Frost settling on fracturing relationship

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Prof. Tim Lindsey

Tim Lindsey is Malcolm Smith Professor of Asian Law and Director of the Centre for Indonesian Law, Islam and Society at the University of Melbourne.


Image: Twitter @George_RobertsAustralian Prime Minister Tony Abbott’s decision not to accept Indonesian president Susilo Bambang Yudhoyono’s invitation to meet at the Open Government Partnership forum – which Yudhoyono is chairing in Bali this week – leaves the bilateral relationship where it has been since November. Stuck.


While the Australian Government claims all is well between Canberra and Jakarta, the reality is different. Under Yudhoyono, Australia enjoyed extraordinary access for years. Now it is on the outer.


The relationship has not been severed but it is officially downgraded. Australia is regularly caned in the Indonesia media in a way that hasn’t happened since the East Timor crisis in 1999. Access to senior politicians is far more difficult and there are plenty of cases of bureaucrats making things hard for Australians.


Close co-operation between police and military in both countries was a feature of the relationship in the post-Soeharto era. It is now, at best, much trickier. At worst, it is on ice.


Boats policy the sticking point


To a great extent the impasse reflects fundamental contradictions in Coalition policy on Indonesia. “More Jakarta, less Geneva”, Abbott promised before his election, reiterating the fundamental importance of Indonesia to Australia. Every prime minister from Paul Keating onwards has now expressed this view.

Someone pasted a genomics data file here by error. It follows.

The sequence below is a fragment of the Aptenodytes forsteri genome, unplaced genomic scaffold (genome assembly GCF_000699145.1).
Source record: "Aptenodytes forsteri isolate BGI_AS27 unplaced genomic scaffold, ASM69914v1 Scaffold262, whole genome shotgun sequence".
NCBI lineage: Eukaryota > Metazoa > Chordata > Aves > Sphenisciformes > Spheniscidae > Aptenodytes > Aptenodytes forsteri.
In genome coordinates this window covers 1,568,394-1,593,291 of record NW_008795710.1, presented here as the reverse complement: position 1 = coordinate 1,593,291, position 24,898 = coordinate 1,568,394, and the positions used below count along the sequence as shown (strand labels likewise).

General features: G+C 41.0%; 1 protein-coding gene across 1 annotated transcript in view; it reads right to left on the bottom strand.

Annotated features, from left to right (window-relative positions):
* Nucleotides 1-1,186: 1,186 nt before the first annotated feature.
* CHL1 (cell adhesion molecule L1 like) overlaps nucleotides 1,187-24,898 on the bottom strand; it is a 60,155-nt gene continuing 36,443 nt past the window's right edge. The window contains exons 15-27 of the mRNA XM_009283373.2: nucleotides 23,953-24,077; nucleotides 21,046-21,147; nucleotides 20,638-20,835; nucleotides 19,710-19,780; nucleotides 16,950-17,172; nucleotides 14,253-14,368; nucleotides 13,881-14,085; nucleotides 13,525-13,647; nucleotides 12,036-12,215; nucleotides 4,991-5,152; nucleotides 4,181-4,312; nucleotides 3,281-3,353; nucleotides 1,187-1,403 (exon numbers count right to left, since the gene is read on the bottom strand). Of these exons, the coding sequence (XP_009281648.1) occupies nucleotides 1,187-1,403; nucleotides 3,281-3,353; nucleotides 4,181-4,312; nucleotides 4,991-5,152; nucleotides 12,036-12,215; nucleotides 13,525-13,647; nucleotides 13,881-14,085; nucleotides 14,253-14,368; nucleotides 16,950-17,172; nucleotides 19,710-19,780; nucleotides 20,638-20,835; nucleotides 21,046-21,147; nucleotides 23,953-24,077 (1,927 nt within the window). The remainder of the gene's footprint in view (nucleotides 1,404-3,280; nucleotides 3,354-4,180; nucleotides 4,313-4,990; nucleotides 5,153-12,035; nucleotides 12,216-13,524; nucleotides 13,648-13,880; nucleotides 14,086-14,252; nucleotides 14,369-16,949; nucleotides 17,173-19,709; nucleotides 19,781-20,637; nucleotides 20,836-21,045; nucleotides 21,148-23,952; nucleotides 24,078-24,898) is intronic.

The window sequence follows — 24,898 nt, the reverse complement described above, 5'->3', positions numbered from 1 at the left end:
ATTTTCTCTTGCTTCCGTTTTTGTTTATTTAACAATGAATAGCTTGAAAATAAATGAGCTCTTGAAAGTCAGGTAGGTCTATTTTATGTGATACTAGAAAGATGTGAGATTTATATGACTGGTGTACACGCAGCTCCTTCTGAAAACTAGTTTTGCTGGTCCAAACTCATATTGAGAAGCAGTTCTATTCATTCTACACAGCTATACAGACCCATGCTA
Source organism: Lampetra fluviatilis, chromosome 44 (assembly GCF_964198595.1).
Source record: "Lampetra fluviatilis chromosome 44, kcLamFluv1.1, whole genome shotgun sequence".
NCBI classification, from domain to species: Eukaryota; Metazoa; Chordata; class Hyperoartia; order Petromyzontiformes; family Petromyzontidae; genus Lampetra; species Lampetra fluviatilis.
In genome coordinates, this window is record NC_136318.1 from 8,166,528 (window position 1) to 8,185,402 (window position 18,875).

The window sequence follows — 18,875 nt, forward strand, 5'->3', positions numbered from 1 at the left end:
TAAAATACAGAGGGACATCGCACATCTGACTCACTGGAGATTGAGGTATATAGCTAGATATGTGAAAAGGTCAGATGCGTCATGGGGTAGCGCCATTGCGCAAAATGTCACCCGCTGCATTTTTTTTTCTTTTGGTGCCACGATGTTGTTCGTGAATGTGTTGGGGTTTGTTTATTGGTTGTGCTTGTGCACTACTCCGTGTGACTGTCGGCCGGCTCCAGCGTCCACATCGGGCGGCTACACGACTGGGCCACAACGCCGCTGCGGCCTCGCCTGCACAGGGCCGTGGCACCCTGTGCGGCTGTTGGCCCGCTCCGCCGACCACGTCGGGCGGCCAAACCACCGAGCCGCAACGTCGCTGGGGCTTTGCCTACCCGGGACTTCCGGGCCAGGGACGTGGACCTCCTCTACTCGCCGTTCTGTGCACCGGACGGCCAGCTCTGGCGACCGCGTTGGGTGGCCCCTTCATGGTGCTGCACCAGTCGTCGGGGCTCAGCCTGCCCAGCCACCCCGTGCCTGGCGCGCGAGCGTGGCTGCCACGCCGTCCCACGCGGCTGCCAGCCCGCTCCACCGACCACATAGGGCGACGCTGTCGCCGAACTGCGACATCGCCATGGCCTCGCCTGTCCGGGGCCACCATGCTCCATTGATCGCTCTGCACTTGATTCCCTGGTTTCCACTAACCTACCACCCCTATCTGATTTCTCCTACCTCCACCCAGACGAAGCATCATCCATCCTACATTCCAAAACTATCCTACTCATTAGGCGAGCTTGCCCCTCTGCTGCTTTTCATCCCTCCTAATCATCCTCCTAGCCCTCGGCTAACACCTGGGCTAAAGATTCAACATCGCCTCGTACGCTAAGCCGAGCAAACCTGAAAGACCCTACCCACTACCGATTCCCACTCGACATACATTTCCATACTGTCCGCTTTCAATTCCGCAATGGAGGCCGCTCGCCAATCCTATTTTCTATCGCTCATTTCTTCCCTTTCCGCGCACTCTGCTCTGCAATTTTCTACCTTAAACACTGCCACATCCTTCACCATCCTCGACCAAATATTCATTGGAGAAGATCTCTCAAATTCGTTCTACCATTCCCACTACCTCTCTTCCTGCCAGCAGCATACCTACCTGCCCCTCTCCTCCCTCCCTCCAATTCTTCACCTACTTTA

Unfortunately, Abbott’s promise has proved irreconcilable with the Coalition’s decision to go it alone on asylum seeker policy. Australia would do whatever it wanted to “stop the boats”, regardless of Indonesian opinion. And Indonesia could take it or leave it.


Indonesia clearly sees people smuggling as a regional problem that needs a multilateral solution. Its repeated warnings against unilateral action have, however, been ignored.


For a long time, Yudhoyono contained Indonesian frustration with Australia on boats. Often described in Canberra as “fundamentally decent” and “our best friend” in southeast Asia, he has been more enthusiastic about Australia than any previous Indonesian leader.


Unfortunately, Abbott’s handling of Edward Snowden’s revelations that Australian intelligence had tapped the phones of Yudhoyono, his wife and inner circle ended that. Yudhoyono is notorious in Indonesia for sensitivity on any issue involving his family.


What should have happened is not rocket science. Yudhoyono would have expected a private call from Abbott in the first 48 hours before any public statements were made in Australia. The call didn’t come in time. The Australian Government decided instead to tell our Parliament and media that Indonesia would again have to take it or leave it. That provoked Jakarta to angrily withdraw its ambassador, formally downgrade the relationship and suspend military, intelligence and people smuggling co-operation.


Poor handling of spying revelations and a unilateral ‘stop the boats’ policy have aroused Indonesian ire. 


While Yudhoyono may now be more sanguine about the wiretaps, these decisions cannot be reversed until Australia complies with a “roadmap” set by Jakarta and since agreed by Canberra. This is complex and involves developing new protocols for co-operation – including on intelligence – that the President himself must approve.